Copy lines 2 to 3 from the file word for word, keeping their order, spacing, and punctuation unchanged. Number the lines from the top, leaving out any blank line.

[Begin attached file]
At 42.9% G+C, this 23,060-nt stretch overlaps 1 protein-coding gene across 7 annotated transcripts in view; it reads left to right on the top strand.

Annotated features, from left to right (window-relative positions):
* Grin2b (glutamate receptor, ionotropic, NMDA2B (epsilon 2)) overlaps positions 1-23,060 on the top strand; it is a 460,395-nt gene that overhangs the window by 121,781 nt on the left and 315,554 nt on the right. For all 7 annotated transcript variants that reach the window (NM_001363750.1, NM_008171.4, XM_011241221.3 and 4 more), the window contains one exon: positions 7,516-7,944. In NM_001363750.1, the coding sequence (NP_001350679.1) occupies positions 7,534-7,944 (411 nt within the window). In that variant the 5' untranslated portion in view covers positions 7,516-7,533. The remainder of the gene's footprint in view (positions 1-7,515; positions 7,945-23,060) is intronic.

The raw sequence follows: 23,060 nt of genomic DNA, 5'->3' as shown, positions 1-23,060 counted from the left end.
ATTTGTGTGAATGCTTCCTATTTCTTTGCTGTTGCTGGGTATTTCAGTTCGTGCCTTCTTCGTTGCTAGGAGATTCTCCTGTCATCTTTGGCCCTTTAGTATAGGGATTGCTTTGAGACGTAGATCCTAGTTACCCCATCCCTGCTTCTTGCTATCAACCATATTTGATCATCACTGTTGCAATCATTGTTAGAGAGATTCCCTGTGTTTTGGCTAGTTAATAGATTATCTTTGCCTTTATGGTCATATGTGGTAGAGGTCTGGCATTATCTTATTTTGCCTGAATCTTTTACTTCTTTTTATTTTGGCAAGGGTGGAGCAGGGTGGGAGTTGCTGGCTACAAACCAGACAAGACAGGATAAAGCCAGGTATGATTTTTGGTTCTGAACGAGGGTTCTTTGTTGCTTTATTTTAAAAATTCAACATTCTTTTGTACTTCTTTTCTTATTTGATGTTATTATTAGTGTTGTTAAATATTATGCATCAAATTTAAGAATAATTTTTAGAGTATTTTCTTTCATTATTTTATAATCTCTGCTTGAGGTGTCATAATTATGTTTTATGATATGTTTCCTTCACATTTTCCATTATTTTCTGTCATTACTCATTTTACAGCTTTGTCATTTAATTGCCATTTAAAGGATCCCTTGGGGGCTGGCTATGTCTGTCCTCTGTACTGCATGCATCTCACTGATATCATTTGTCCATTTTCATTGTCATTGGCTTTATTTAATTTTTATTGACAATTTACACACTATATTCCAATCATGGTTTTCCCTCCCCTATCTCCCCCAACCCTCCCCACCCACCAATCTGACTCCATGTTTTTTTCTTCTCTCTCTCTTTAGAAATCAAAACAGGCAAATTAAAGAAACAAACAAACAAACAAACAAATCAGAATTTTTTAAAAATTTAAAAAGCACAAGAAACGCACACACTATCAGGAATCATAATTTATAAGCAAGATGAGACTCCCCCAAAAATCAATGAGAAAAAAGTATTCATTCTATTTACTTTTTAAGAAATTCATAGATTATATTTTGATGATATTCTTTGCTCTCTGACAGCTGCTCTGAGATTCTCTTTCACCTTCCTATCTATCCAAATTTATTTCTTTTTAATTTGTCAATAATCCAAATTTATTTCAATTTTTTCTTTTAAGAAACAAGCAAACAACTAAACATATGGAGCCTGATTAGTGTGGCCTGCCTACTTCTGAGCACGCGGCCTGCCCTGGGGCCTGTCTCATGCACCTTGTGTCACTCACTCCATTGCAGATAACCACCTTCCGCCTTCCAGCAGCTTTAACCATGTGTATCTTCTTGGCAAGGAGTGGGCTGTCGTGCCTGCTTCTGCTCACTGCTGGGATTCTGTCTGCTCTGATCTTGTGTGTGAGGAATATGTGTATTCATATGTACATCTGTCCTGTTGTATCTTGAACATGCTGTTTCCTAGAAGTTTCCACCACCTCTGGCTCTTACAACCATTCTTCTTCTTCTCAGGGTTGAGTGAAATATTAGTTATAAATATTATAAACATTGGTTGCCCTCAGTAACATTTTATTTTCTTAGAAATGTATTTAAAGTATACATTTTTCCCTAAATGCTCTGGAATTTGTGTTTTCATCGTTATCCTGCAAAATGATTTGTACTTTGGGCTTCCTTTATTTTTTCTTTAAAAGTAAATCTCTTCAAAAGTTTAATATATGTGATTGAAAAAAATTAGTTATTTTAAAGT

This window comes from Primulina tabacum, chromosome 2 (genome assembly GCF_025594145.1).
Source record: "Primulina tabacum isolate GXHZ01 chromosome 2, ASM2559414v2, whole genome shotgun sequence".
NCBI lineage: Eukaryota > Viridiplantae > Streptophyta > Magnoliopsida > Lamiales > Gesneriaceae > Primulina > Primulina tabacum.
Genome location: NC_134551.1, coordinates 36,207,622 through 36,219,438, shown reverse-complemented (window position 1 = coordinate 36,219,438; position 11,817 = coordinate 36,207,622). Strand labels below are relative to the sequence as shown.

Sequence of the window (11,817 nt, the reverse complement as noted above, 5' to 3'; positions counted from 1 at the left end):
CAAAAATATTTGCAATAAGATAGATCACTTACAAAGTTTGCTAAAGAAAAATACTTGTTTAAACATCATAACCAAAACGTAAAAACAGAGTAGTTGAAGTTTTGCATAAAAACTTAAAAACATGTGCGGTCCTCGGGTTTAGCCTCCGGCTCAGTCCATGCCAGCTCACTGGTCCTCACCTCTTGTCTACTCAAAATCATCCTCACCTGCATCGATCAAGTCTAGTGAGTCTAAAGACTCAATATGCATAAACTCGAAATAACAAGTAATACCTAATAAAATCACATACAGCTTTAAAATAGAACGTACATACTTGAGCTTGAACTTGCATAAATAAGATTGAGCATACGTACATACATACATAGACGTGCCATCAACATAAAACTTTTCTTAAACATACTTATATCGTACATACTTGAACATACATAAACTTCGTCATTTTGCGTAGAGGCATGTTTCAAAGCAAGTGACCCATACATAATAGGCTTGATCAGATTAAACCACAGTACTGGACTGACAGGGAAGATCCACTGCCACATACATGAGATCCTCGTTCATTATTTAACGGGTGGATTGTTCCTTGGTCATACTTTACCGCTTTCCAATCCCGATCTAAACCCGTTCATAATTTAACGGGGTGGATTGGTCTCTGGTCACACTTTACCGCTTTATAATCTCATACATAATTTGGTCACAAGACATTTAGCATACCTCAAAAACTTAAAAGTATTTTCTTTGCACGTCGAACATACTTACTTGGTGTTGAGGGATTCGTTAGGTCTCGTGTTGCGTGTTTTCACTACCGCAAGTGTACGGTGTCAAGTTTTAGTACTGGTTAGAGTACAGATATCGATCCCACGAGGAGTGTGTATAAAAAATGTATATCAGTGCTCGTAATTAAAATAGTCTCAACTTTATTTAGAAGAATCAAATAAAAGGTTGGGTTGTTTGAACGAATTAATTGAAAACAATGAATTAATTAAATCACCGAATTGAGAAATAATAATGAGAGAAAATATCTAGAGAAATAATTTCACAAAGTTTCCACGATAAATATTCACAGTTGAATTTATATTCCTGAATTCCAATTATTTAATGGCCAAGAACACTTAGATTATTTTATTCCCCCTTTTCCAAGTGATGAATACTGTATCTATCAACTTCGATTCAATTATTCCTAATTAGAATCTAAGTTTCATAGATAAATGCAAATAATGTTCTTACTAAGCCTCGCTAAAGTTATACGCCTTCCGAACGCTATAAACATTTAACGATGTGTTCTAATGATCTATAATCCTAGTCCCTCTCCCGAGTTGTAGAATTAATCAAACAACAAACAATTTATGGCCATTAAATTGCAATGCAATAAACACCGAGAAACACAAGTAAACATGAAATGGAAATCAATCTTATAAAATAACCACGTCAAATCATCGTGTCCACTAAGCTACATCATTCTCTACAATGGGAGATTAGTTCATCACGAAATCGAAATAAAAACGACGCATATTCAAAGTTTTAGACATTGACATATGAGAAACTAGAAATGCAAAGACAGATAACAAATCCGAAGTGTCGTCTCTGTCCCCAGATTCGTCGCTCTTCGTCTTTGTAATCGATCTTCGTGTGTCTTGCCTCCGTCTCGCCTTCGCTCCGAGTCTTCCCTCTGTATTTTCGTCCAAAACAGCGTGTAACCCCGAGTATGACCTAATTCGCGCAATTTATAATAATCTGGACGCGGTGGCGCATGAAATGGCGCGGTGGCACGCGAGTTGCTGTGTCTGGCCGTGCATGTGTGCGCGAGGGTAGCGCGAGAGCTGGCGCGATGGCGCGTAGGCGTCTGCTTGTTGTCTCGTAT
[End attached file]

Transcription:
Annotated features, from left to right (window-relative positions):
* Grin2b (glutamate receptor, ionotropic, NMDA2B (epsilon 2)) overlaps positions 1-23,060 on the top strand; it is a 460,395-nt gene that overhangs the window by 121,781 nt on the left and 315,554 nt on the right. For all 7 annotated transcript variants that reach the window (NM_001363750.1, NM_008171.4, XM_011241221.3 and 4 more), the window contains one exon: positions 7,516-7,944. In NM_001363750.1, the coding sequence (NP_001350679.1) occupies positions 7,534-7,944 (411 nt within the window). In that variant the 5' untranslated portion in view covers positions 7,516-7,533. The remainder of the gene's footprint in view (positions 1-7,515; positions 7,945-23,060) is intronic.